Spanish scientists have sequenced the genome of the Iberian lynx (Lynx pardinus), currently one of the world's most endangered felines. They have confirmed the "extreme erosion" suffered by its DNA. The Iberian lynx has one of the least genetically-diverse genomes. It is even less diverse than other endangered mammals, such as the cheetah or Tasmanian devil, or birds, like the crested ibis or osprey.
The study, being published today in the scientific journal Genome Biology, has been coordinated by scientists from the Doñana Biological Station (CSIC). This is the first mammal genome of reference generated entirely in Spain.
The project, financed by Banco Santander and managed by the Fundación General CSIC, has integrated the efforts of 50 scientists from research groups of 12 institutions, two of them from outside Spain, that cover a broad range of disciplines, including bioinformatics, genomics, oncology, evolution and conservation.
The scientists have managed to read and organize 2.4 billion letters of DNA from Candiles, a male lynx born in the Sierra Morena lynx population, who now forms part of a program for breeding in captivity. To do so, they have used new sequencing techniques and developed innovative procedures to generate a high-quality draft genome on a limited budget.
A total of 21,257 genes were identified, a number similar to that of human beings and other mammals, and they have been compared to those of cats, tigers, cheetahs and dogs. Researchers have found evidence of modifications in genes related with the senses of hearing, sight and smell to facilitate the adaptation of the lynx to its environment, which have enabled them to become exceptional hunters specialized in rabbits as prey.
History and diversity of the Iberian lynx
With the aim of studying the history and genetic diversity of the species, analysis was conducted on the genomes of another ten Iberian lynxes from Doñana and Sierra Morena, the only two surviving populations on the Iberian Peninsula, which have been isolated from each other for decades. Researchers have also completed a comparative analysis with a European lynx, to discover the bonds between the two lynxes that inhabit Eurasia.
The Iberian lynx began to diverge from its sister species, the Eurasian lynx (Lynx lynx) some 300,000 years ago, and the two species became completely separated some 2,500 years ago. Throughout that period, they continued to cross-breed and exchange genes, probably in the periods between glaciations, when the climatology allowed the species to spread and encounter each other on the Iberian Peninsula and in southern Europe.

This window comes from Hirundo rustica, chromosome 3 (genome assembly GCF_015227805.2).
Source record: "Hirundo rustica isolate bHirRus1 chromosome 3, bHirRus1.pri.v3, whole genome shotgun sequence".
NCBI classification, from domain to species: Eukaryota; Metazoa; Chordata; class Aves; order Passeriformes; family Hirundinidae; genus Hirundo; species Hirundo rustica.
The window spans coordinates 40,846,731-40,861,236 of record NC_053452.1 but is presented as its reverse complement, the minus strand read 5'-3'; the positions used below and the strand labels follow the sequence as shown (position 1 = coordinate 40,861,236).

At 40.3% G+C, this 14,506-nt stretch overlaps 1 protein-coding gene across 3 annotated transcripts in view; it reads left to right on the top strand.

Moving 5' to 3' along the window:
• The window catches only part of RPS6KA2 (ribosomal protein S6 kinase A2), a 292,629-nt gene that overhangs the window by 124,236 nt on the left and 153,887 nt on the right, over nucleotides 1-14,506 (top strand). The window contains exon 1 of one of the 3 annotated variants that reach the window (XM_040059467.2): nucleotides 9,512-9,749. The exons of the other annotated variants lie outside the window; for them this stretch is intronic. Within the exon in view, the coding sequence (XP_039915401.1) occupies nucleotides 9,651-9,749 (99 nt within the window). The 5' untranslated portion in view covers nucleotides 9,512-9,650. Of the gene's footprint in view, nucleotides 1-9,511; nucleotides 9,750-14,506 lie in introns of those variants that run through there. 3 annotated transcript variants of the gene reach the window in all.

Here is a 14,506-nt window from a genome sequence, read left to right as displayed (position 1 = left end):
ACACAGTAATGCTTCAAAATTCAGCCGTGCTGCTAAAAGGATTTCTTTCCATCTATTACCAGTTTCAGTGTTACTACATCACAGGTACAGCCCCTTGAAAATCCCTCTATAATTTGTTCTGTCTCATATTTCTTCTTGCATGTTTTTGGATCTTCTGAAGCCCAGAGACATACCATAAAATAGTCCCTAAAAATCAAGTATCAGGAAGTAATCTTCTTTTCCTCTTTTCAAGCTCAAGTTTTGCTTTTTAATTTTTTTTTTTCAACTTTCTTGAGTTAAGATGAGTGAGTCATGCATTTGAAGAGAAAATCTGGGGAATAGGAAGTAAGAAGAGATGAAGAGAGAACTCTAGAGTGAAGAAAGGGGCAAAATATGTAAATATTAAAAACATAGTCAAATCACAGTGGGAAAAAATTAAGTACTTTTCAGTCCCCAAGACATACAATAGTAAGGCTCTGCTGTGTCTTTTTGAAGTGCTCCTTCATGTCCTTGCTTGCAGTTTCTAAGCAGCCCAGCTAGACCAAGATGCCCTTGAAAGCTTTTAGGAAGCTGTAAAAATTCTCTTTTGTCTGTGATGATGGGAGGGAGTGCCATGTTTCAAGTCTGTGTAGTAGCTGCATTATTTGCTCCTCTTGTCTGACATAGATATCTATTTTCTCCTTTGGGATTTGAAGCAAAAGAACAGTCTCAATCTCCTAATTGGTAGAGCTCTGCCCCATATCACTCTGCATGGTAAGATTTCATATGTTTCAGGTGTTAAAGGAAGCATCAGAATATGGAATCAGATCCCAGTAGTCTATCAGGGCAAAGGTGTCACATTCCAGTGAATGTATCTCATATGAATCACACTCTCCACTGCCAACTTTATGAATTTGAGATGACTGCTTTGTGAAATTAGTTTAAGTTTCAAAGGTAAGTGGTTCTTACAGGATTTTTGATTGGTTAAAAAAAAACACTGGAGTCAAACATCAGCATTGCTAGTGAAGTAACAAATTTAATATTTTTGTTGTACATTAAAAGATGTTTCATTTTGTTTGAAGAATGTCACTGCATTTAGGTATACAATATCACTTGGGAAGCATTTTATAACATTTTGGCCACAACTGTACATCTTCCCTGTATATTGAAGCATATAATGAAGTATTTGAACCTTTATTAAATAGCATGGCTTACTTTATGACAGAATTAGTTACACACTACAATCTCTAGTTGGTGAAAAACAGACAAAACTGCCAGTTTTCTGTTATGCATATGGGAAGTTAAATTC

The demographic history of the Iberian lynx has been marked by three historic declines, the last of which took place some 300 years ago, decimating its population. In addition to this, there was a drastic drop in the number of specimens in the 20th century due to its persecution, the destruction of its habitat, and two major viral epidemics suffered by the rabbit, its main food source.
Scientists have interpreted these demographic drops as the cause of the low levels of diversity observed, and warn that this could impair the lynx's capacity to adapt to changes in its environment (climate, disease, etc.). Furthermore, existence of multiple potentially harmful genetic variants has been confirmed, which could be contributing to the reduced survival and reproduction rates of the species.
This genetic deterioration is especially marked in the Doñana population–smaller, and isolated for a longer period–which has half the genetic diversity of the Sierra Morena group. Nevertheless, the study reflects the situation before the exchange between the two relict populations and their inter-breeding in captivity were begun. These measures, taken within the Iberian lynx conservation program, have led to improvement of the species' genetic situation in recent years.
The use of new genomic resources, within the framework of the project, will contribute to optimizing management aimed at preserving the greatest genetic diversity, in addition to diminishing these populations' genetic defects as much as possible.
In addition to Doñana Biological Station (EBD-CSIC), also taking part in the project were the National Center for Genomic Analysis (CNAG-CRG); the Centre for Genomic Regulation (CRG); the Spanish National Cancer Research Center (CNIO); the Evolutionary Genomics Group of the Hospital del Mar Medical Research Institute (IMIM); the Institute of Evolutionary Biology (IBE, CSIC-UPF); the University Institute of Oncology of Asturias (IUOPA); the Institut de Biotecnologia i de Biomedicina and the Unit of Cell Culture of the Autonomous University of Barcelona (UAB); the Biological Research Center (CIB-CSIC) and the Catalan Institution for Research and Advanced Studies (ICREA). Furthermore, the project has received the cooperation of a team from College of Veterinary Medicine of Texas A&M University and the Bioinformatics Research Center of the University of Aarhus (Denmark).
The main aim of this research is to generate the first map of the Iberian lynx genome, which will provide important information on the evolution of this species and on the genetic consequences of its decline.
The lynx genomic sequence has already been identified by CNAG and is in the process of being assembled. When the process ends, in 2012, the researchers will face a new challenge: interpret it and compare it to other felid genomes.